Captain America 1
Reviewed by Martin Skidmore 21-Jul-11
I am a huge admirer of Brubaker, and he’s done a lot of his best work with Cap, so I had high hopes for this, but I am slightly deflated after reading it. It does a great job of introducing the essentials of the character, thankfully eschewing a millionth showing of the origin, but flashing back to WWII, showing him with the Avengers, bringing in Nick Fury, Dum Dum Dugan and Sharon Carter, giving him some action as Steve Rogers and finally as Cap.
Anyone know how many Captain America 1s there have been by now? An immediate trivial oddity on this one is that the cover credits stop after McNiven, omitting inker Morales and the colourist, which is not the usual practice these days – I guess McNiven is the artistic draw here, but that reasoning would often apply. Oh well, no matter.
I am a huge admirer of Brubaker, and he’s done a lot of his best work with Cap, so I had high hopes for this, but I am slightly deflated after reading it. It does a great job of introducing the essentials of the character, thankfully eschewing a millionth showing of the origin, but flashing back to WWII, showing him with the Avengers, bringing in Nick Fury, Dum Dum Dugan and Sharon Carter, giving him some action as Steve Rogers and finally as Cap – and I’ll note immediately that after ages not in the costume, McNiven clearly knows this is a big moment, and gives us a stunning spread of action there, including an absolutely gorgeous shot of Cap catching his shield. I wondered if the fact that the costume starts to be exposed through ragged clothes might be a quiet nod back to one of my absolute favourite scenes in the history of superhero comics, when the Avengers found his frozen body in Avengers 3.
Trouble is, I do know who Cap is, so didn’t really need that restatement of his identity and history. We also get Hydra, who have always been a bore, plus a classic Cap villain revealed on the last page – sadly, one I never cared for and have seen too much of. It also seems to feature yet another revived super-soldier type from WWII, one Agent Bravo, with a grudge against Cap. I’m fine with Cap having been revived, and the superb way Brubaker resurrected Bucky overcame my cynicism when I heard it was happening, but I don’t want to head towards last survivor of Krypton territory, where it went from one to an endless stream of survivors. I may be misreading this in some way, and I guess I should have some faith in Brubaker doing it right, but that on top of Hydra and a villain that bores me feels too same old same old, too much like just grabbing the Cap formula and sticking with it.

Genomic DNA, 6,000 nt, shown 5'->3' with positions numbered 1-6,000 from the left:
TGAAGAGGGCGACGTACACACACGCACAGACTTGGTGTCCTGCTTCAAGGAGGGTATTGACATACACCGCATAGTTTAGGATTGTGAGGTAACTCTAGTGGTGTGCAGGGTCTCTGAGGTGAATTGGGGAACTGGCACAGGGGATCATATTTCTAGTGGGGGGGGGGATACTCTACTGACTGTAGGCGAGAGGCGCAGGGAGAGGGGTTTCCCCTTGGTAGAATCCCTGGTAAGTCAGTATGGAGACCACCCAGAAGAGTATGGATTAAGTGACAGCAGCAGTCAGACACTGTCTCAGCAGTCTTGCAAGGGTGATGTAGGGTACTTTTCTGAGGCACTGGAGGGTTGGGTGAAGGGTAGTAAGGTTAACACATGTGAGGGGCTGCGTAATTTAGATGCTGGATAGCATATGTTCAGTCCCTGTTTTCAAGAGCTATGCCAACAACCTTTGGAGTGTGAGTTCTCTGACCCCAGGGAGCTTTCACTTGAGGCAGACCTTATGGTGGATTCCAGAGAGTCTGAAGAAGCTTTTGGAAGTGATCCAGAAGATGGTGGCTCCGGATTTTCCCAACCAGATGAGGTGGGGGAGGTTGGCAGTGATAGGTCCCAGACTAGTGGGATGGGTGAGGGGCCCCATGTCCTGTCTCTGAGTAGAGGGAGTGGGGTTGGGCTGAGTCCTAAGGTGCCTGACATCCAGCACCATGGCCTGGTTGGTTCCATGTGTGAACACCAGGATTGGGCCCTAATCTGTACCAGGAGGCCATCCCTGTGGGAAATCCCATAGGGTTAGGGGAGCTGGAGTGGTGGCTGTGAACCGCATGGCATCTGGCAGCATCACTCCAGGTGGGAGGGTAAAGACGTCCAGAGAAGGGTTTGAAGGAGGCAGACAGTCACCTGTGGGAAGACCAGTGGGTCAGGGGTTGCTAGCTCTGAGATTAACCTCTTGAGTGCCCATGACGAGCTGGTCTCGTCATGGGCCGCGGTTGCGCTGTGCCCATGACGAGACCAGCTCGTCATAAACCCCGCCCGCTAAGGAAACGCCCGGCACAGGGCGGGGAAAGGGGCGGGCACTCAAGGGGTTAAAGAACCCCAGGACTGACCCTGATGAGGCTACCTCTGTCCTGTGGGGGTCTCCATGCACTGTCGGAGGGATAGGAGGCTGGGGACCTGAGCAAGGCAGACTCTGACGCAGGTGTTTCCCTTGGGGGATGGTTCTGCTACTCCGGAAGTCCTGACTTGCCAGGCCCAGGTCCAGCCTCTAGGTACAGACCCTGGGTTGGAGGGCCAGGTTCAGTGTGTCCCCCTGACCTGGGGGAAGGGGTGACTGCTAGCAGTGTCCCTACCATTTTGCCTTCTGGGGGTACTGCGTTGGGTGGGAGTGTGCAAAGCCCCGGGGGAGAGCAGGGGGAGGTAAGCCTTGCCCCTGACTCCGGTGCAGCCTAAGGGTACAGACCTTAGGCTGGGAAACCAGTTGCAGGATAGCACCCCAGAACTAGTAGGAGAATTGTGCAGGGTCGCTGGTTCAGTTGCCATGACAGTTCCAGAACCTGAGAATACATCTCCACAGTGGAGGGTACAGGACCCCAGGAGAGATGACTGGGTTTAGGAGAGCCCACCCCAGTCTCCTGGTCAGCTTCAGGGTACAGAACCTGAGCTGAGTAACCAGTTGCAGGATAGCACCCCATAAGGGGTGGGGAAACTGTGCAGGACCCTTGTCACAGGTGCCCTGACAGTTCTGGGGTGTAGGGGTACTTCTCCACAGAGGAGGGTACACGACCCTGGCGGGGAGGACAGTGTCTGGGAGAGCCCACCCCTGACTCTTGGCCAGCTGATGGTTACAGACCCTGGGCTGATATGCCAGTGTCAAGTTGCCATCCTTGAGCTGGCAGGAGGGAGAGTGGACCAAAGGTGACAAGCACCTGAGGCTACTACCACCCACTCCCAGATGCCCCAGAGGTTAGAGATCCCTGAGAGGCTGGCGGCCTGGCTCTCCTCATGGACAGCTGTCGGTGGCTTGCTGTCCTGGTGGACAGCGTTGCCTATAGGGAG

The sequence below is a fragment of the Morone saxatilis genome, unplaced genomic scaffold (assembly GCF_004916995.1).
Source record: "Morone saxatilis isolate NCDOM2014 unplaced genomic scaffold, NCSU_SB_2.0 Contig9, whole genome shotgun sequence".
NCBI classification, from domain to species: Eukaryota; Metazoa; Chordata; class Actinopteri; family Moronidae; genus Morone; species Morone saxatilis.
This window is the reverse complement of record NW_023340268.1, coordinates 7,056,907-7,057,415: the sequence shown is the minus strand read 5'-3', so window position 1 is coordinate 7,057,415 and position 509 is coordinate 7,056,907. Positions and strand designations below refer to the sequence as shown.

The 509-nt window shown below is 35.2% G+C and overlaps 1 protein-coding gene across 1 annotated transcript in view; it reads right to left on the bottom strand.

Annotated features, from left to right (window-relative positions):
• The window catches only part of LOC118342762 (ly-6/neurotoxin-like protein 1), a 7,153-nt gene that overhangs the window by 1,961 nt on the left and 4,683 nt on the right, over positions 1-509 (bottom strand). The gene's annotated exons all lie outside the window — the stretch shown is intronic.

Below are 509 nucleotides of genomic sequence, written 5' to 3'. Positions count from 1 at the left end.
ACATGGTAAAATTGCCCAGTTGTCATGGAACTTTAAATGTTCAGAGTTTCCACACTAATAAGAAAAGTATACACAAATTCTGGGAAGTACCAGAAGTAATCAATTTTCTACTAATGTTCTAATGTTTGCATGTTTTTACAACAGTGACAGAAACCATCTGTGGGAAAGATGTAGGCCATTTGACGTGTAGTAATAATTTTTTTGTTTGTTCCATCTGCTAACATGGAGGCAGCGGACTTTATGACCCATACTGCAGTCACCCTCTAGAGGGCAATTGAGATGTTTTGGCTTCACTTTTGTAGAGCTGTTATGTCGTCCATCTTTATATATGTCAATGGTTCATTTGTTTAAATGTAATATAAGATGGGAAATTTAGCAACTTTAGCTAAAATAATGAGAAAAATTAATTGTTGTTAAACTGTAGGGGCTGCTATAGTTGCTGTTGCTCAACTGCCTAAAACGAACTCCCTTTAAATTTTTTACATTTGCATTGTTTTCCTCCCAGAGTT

Having said all that, I complained at the new Thor series going so much the other way: this is a comic that could get bought by lots of people who see the movie, and it could hardly give a more solid introduction to the character for those readers, and should be praised for that. It also goes without saying from this team that it’s really well done, with controlled pace, some lively action, some intrigue and loads of excellent dialogue, nailing and expressing personalities beautifully. And Steve McNiven is one of the most appealing artists around, clear, sharp, bright, terrific at depicting action that looks powerful and fast, and able to rise superbly to big moments, such as that first look at Cap in full costume after a while. He also gives us some wonderful faces here, especially the contemporary Nick Fury ones. He’s very well served by Morales too, who balances bold clarity with fine detail superbly.
This is a high quality comic, and pitched very well for those readers relatively new to the character; and I have a high enough opinion of Brubaker to believe that the standard-issue aspects will not mean the story won’t get good for Cap veterans too. I’ll keep buying.Tags: Captain America, Ed Brubaker, Mark Morales, Marvel, Steve McNiven